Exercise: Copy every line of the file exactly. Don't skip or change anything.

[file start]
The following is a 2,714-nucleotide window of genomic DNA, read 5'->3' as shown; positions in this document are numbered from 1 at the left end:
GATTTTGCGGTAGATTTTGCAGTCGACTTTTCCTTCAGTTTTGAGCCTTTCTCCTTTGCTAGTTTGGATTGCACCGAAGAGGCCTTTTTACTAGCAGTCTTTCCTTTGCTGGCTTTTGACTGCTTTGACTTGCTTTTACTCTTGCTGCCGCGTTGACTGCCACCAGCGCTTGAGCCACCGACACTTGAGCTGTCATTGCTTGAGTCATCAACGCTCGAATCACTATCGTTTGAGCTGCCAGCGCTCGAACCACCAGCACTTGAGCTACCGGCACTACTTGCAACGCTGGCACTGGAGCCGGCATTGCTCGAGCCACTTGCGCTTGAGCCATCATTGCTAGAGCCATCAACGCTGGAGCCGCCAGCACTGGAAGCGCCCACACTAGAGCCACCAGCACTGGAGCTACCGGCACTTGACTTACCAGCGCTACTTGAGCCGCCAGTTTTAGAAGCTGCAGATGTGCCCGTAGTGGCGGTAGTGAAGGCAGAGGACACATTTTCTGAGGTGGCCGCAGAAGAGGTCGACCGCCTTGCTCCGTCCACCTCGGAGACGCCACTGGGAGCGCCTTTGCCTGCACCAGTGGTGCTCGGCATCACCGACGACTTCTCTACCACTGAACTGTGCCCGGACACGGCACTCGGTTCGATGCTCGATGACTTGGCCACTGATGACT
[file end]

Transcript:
The following is a 2,714-nucleotide window of genomic DNA, read 5'->3' as shown; positions in this document are numbered from 1 at the left end:
GATTTTGCGGTAGATTTTGCAGTCGACTTTTCCTTCAGTTTTGAGCCTTTCTCCTTTGCTAGTTTGGATTGCACCGAAGAGGCCTTTTTACTAGCAGTCTTTCCTTTGCTGGCTTTTGACTGCTTTGACTTGCTTTTACTCTTGCTGCCGCGTTGACTGCCACCAGCGCTTGAGCCACCGACACTTGAGCTGTCATTGCTTGAGTCATCAACGCTCGAATCACTATCGTTTGAGCTGCCAGCGCTCGAACCACCAGCACTTGAGCTACCGGCACTACTTGCAACGCTGGCACTGGAGCCGGCATTGCTCGAGCCACTTGCGCTTGAGCCATCATTGCTAGAGCCATCAACGCTGGAGCCGCCAGCACTGGAAGCGCCCACACTAGAGCCACCAGCACTGGAGCTACCGGCACTTGACTTACCAGCGCTACTTGAGCCGCCAGTTTTAGAAGCTGCAGATGTGCCCGTAGTGGCGGTAGTGAAGGCAGAGGACACATTTTCTGAGGTGGCCGCAGAAGAGGTCGACCGCCTTGCTCCGTCCACCTCGGAGACGCCACTGGGAGCGCCTTTGCCTGCACCAGTGGTGCTCGGCATCACCGACGACTTCTCTACCACTGAACTGTGCCCGGACACGGCACTCGGTTCGATGCTCGATGACTTGGCCACTGATGACT